• Search Google Scholar
    • Export Citation
  • Glady, J.E., Lang, N.S. & Runkle, E.S. 2007 Effects of ethephon on stock plant management of Coreopsis verticillata, Dianthus caryophyllus, and Veronica longifolia HortScience 42 1616 1621 doi: 10.21273/hortsci.42.7.1616

    • Search Google Scholar
    • Export Citation
  • Latimer, J.G. & Whipker, B. 2013 Selecting and using plant growth regulators on floricultural crops. Publ. 430-102. Virginia Coop. Ext., Blacksburg, VA

  • Lopez, R.G. 2007 Stock plant and propagation photosynthetic daily light integral and storage influence postharvest performance of herbaceous cuttings. Michigan State University, Department of Horticulture, East Lansing, Ph.D. Dissertation

  • Tollenaar, M. & Aguilera, A. 1992 Radiation use efficiency of an old and a new maize hybrid Agronomy 84 536 541 doi: 10.2134/agronj1992.00021962008400030033x

    • Search Google Scholar
    • Export Citation
  • U.S Census Bureau 2020 U.S. Import and Export Merchandise trade statistics, 060210; generated by Mary Vargo; using data.census.gov; https://data.census.gov/cedsci/ (30 Nov. 2020)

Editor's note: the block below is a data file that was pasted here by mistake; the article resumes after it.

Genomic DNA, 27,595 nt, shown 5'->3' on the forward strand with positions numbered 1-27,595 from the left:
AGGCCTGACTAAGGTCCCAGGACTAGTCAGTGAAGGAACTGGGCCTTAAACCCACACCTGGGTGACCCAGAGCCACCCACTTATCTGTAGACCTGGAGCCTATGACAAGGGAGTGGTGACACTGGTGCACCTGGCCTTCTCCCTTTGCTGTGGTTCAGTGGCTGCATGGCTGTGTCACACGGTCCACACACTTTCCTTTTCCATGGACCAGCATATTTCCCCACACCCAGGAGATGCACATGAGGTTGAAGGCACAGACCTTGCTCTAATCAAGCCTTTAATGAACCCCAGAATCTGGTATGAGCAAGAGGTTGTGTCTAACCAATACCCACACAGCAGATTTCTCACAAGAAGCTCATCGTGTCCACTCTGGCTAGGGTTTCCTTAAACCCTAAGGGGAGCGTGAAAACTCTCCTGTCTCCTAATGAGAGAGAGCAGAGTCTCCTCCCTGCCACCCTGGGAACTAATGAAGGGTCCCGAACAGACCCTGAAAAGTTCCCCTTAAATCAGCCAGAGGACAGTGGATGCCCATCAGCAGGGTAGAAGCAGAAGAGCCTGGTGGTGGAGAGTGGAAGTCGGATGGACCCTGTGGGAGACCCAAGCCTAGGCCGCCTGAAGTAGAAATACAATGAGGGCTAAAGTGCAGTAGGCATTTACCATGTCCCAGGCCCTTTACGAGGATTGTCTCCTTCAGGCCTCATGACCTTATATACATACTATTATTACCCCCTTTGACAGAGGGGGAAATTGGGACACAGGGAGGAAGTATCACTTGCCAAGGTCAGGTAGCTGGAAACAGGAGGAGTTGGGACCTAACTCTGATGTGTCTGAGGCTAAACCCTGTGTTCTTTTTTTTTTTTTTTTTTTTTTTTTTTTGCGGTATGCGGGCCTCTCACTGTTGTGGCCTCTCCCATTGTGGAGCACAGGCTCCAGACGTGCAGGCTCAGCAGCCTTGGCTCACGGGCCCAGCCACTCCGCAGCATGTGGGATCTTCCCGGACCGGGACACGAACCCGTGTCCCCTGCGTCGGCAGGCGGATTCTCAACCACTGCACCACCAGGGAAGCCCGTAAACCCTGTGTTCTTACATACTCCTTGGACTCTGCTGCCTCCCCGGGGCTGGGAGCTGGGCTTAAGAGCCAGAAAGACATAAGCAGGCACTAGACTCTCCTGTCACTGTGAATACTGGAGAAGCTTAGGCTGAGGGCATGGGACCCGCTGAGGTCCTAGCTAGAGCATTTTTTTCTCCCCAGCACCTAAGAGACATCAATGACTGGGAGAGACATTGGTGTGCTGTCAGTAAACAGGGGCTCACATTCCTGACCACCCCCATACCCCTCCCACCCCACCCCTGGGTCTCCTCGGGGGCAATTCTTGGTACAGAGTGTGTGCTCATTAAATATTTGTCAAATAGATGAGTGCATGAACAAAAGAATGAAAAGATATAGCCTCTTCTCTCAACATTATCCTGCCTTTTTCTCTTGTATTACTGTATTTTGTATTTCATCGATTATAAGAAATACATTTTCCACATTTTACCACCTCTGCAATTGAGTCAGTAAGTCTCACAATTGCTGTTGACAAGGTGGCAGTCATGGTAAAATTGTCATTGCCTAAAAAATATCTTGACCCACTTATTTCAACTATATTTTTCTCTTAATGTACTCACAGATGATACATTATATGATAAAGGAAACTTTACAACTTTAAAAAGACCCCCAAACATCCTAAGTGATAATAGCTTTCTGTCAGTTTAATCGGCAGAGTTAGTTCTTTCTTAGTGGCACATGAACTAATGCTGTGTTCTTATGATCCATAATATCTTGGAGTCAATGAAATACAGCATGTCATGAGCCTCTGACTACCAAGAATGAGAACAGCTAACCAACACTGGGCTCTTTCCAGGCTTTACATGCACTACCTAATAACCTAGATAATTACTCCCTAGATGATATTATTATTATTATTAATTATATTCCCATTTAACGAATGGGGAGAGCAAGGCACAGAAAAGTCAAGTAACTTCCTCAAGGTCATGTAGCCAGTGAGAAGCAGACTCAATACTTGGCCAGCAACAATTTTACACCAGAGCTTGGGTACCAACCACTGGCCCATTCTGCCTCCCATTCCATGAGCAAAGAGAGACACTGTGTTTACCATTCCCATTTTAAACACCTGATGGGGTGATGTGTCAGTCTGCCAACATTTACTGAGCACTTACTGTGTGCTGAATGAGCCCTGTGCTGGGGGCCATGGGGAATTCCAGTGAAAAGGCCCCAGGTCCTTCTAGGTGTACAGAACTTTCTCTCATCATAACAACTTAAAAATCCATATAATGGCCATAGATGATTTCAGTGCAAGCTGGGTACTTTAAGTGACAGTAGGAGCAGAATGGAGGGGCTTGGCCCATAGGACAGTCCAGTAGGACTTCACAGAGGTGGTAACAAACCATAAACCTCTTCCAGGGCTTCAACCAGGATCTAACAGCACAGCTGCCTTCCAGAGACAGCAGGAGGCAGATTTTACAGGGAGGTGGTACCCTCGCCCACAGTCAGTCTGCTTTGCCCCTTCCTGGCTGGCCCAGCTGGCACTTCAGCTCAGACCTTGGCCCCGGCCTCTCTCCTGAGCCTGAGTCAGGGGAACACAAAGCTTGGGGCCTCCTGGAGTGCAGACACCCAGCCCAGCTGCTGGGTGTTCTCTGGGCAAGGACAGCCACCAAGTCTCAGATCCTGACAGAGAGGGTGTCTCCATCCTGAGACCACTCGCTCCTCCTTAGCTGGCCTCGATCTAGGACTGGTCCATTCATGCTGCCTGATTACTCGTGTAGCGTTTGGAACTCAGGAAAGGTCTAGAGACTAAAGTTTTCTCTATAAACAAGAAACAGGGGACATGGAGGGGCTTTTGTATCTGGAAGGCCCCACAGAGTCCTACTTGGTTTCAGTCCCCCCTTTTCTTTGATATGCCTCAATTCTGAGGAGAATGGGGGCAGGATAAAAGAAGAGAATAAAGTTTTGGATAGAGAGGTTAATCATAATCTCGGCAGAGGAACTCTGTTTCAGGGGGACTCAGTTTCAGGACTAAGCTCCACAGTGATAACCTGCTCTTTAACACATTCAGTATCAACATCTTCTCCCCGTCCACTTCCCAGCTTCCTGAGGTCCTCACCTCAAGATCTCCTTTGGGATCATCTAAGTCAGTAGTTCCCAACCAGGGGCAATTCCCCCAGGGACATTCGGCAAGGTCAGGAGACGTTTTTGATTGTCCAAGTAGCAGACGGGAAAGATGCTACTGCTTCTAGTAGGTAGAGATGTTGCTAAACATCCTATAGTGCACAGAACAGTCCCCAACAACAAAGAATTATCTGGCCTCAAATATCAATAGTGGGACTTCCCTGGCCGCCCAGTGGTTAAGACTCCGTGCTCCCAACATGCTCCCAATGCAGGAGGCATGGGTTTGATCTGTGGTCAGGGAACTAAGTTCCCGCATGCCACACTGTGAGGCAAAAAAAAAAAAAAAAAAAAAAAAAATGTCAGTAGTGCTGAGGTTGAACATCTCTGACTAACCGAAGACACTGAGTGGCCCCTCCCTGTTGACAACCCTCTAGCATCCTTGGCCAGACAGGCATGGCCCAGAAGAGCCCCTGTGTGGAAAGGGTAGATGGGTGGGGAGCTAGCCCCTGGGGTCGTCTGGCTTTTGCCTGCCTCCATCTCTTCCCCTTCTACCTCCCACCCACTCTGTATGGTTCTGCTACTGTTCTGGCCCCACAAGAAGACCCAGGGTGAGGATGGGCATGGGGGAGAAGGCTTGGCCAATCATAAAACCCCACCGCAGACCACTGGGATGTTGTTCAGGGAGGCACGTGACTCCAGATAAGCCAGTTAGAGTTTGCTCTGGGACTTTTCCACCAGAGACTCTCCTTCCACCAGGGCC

• Wegulo, S.N., Koike, S.T., Vilchez, M. & Santos, P. 2004 First report of downy mildew caused by Plasmopara obducens on impatiens in California Plant Dis. 88 909 doi: 10.1094/pdis.2004.88.8.909b

    • Search Google Scholar
    • Export Citation
  • Whipker, B.E. & McCall, I. 2000 Response of potted sunflower cultivars to daminozide foliar sprays and paclobutrazol drenches HortTechnology 10 209 211 doi: 10.21273/horttech.10.1.209

    • Search Google Scholar
    • Export Citation
  • Will, E., Faust, J.E. & Burgoa, B.B. 1999 Comparison of container placement patterns for maximizing greenhouse space use HortTechnology 9 432 435 doi: 10.21273/hortsci.32.3.479e

    • Search Google Scholar
    • Export Citation